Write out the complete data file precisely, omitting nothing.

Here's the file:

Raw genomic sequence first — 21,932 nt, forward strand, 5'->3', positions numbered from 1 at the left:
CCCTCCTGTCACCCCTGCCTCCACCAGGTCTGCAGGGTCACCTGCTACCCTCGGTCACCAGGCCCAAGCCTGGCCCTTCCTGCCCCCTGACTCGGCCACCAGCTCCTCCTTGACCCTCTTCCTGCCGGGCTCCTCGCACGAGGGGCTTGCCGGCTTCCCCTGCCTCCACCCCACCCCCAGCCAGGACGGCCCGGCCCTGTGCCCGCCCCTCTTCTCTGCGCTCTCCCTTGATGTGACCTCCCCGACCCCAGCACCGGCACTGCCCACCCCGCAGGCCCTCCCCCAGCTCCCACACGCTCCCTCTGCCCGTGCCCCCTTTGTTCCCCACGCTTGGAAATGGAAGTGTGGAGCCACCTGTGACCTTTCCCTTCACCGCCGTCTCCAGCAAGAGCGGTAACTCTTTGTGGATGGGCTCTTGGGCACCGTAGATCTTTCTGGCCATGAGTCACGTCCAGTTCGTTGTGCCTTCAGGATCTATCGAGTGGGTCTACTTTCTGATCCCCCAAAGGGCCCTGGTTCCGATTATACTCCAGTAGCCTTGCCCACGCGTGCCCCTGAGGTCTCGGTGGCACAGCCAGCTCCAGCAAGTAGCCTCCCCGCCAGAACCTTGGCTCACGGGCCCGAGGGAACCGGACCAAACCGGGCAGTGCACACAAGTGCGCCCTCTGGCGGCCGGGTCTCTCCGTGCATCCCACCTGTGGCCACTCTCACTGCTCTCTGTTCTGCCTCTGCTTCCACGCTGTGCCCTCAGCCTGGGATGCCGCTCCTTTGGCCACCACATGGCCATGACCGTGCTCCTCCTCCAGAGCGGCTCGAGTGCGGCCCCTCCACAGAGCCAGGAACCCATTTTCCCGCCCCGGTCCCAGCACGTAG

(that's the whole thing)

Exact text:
Raw genomic sequence first — 21,932 nt, forward strand, 5'->3', positions numbered from 1 at the left:
CCCTCCTGTCACCCCTGCCTCCACCAGGTCTGCAGGGTCACCTGCTACCCTCGGTCACCAGGCCCAAGCCTGGCCCTTCCTGCCCCCTGACTCGGCCACCAGCTCCTCCTTGACCCTCTTCCTGCCGGGCTCCTCGCACGAGGGGCTTGCCGGCTTCCCCTGCCTCCACCCCACCCCCAGCCAGGACGGCCCGGCCCTGTGCCCGCCCCTCTTCTCTGCGCTCTCCCTTGATGTGACCTCCCCGACCCCAGCACCGGCACTGCCCACCCCGCAGGCCCTCCCCCAGCTCCCACACGCTCCCTCTGCCCGTGCCCCCTTTGTTCCCCACGCTTGGAAATGGAAGTGTGGAGCCACCTGTGACCTTTCCCTTCACCGCCGTCTCCAGCAAGAGCGGTAACTCTTTGTGGATGGGCTCTTGGGCACCGTAGATCTTTCTGGCCATGAGTCACGTCCAGTTCGTTGTGCCTTCAGGATCTATCGAGTGGGTCTACTTTCTGATCCCCCAAAGGGCCCTGGTTCCGATTATACTCCAGTAGCCTTGCCCACGCGTGCCCCTGAGGTCTCGGTGGCACAGCCAGCTCCAGCAAGTAGCCTCCCCGCCAGAACCTTGGCTCACGGGCCCGAGGGAACCGGACCAAACCGGGCAGTGCACACAAGTGCGCCCTCTGGCGGCCGGGTCTCTCCGTGCATCCCACCTGTGGCCACTCTCACTGCTCTCTGTTCTGCCTCTGCTTCCACGCTGTGCCCTCAGCCTGGGATGCCGCTCCTTTGGCCACCACATGGCCATGACCGTGCTCCTCCTCCAGAGCGGCTCGAGTGCGGCCCCTCCACAGAGCCAGGAACCCATTTTCCCGCCCCGGTCCCAGCACGTAG